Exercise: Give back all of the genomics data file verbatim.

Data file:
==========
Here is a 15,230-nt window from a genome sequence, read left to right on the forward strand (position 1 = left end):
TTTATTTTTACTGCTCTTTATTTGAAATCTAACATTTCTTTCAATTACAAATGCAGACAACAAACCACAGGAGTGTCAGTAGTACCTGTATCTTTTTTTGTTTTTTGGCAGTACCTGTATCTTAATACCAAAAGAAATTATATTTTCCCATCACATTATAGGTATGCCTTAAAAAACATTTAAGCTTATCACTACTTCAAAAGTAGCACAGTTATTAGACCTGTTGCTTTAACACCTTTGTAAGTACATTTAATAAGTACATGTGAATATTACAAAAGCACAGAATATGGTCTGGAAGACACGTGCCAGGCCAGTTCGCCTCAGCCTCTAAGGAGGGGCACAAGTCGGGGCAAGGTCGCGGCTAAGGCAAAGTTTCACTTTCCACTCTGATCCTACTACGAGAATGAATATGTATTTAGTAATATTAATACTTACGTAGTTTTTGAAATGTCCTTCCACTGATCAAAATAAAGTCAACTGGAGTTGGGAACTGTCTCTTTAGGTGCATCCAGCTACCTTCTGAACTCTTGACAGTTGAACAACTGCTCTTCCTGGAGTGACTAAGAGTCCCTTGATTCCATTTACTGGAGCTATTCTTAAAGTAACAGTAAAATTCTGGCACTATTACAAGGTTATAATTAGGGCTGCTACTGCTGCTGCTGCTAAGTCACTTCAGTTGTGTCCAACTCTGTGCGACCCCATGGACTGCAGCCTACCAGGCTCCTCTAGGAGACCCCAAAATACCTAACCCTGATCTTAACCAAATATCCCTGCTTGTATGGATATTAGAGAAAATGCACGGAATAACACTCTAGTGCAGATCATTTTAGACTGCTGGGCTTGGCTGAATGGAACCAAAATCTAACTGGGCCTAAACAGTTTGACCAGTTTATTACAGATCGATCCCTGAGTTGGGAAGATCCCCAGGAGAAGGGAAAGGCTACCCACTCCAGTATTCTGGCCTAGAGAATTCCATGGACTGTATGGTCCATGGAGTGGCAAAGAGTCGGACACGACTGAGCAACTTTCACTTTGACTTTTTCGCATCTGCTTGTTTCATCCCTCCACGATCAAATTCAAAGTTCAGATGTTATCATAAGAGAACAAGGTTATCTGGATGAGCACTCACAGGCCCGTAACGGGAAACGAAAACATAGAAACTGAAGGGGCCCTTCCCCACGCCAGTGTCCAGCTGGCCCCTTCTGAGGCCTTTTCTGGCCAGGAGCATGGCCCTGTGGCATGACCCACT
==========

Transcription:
Here is a 15,230-nt window from a genome sequence, read left to right on the forward strand (position 1 = left end):
TTTATTTTTACTGCTCTTTATTTGAAATCTAACATTTCTTTCAATTACAAATGCAGACAACAAACCACAGGAGTGTCAGTAGTACCTGTATCTTTTTTTGTTTTTTGGCAGTACCTGTATCTTAATACCAAAAGAAATTATATTTTCCCATCACATTATAGGTATGCCTTAAAAAACATTTAAGCTTATCACTACTTCAAAAGTAGCACAGTTATTAGACCTGTTGCTTTAACACCTTTGTAAGTACATTTAATAAGTACATGTGAATATTACAAAAGCACAGAATATGGTCTGGAAGACACGTGCCAGGCCAGTTCGCCTCAGCCTCTAAGGAGGGGCACAAGTCGGGGCAAGGTCGCGGCTAAGGCAAAGTTTCACTTTCCACTCTGATCCTACTACGAGAATGAATATGTATTTAGTAATATTAATACTTACGTAGTTTTTGAAATGTCCTTCCACTGATCAAAATAAAGTCAACTGGAGTTGGGAACTGTCTCTTTAGGTGCATCCAGCTACCTTCTGAACTCTTGACAGTTGAACAACTGCTCTTCCTGGAGTGACTAAGAGTCCCTTGATTCCATTTACTGGAGCTATTCTTAAAGTAACAGTAAAATTCTGGCACTATTACAAGGTTATAATTAGGGCTGCTACTGCTGCTGCTGCTAAGTCACTTCAGTTGTGTCCAACTCTGTGCGACCCCATGGACTGCAGCCTACCAGGCTCCTCTAGGAGACCCCAAAATACCTAACCCTGATCTTAACCAAATATCCCTGCTTGTATGGATATTAGAGAAAATGCACGGAATAACACTCTAGTGCAGATCATTTTAGACTGCTGGGCTTGGCTGAATGGAACCAAAATCTAACTGGGCCTAAACAGTTTGACCAGTTTATTACAGATCGATCCCTGAGTTGGGAAGATCCCCAGGAGAAGGGAAAGGCTACCCACTCCAGTATTCTGGCCTAGAGAATTCCATGGACTGTATGGTCCATGGAGTGGCAAAGAGTCGGACACGACTGAGCAACTTTCACTTTGACTTTTTCGCATCTGCTTGTTTCATCCCTCCACGATCAAATTCAAAGTTCAGATGTTATCATAAGAGAACAAGGTTATCTGGATGAGCACTCACAGGCCCGTAACGGGAAACGAAAACATAGAAACTGAAGGGGCCCTTCCCCACGCCAGTGTCCAGCTGGCCCCTTCTGAGGCCTTTTCTGGCCAGGAGCATGGCCCTGTGGCATGACCCACT